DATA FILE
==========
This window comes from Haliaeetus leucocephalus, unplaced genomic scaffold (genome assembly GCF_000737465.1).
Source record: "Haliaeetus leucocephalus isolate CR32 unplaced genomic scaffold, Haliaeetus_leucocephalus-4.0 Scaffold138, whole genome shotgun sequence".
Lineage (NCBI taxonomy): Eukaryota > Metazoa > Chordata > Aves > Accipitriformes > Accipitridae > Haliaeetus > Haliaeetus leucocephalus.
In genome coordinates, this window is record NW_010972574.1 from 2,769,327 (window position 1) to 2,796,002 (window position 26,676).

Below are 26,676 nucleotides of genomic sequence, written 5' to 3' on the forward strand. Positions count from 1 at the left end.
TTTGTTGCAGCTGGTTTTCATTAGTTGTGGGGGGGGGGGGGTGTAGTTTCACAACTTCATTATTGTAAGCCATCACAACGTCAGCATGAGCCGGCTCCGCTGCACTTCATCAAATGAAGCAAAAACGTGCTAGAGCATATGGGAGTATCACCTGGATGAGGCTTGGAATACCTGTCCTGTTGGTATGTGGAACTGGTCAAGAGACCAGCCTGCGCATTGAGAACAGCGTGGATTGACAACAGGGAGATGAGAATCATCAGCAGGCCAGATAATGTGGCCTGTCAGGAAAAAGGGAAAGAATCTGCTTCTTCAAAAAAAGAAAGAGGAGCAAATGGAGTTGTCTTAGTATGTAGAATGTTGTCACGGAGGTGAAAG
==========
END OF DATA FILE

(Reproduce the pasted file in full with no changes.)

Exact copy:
This window comes from Haliaeetus leucocephalus, unplaced genomic scaffold (genome assembly GCF_000737465.1).
Source record: "Haliaeetus leucocephalus isolate CR32 unplaced genomic scaffold, Haliaeetus_leucocephalus-4.0 Scaffold138, whole genome shotgun sequence".
Lineage (NCBI taxonomy): Eukaryota > Metazoa > Chordata > Aves > Accipitriformes > Accipitridae > Haliaeetus > Haliaeetus leucocephalus.
In genome coordinates, this window is record NW_010972574.1 from 2,769,327 (window position 1) to 2,796,002 (window position 26,676).

Below are 26,676 nucleotides of genomic sequence, written 5' to 3' on the forward strand. Positions count from 1 at the left end.
TTTGTTGCAGCTGGTTTTCATTAGTTGTGGGGGGGGGGGGGTGTAGTTTCACAACTTCATTATTGTAAGCCATCACAACGTCAGCATGAGCCGGCTCCGCTGCACTTCATCAAATGAAGCAAAAACGTGCTAGAGCATATGGGAGTATCACCTGGATGAGGCTTGGAATACCTGTCCTGTTGGTATGTGGAACTGGTCAAGAGACCAGCCTGCGCATTGAGAACAGCGTGGATTGACAACAGGGAGATGAGAATCATCAGCAGGCCAGATAATGTGGCCTGTCAGGAAAAAGGGAAAGAATCTGCTTCTTCAAAAAAAGAAAGAGGAGCAAATGGAGTTGTCTTAGTATGTAGAATGTTGTCACGGAGGTGAAAG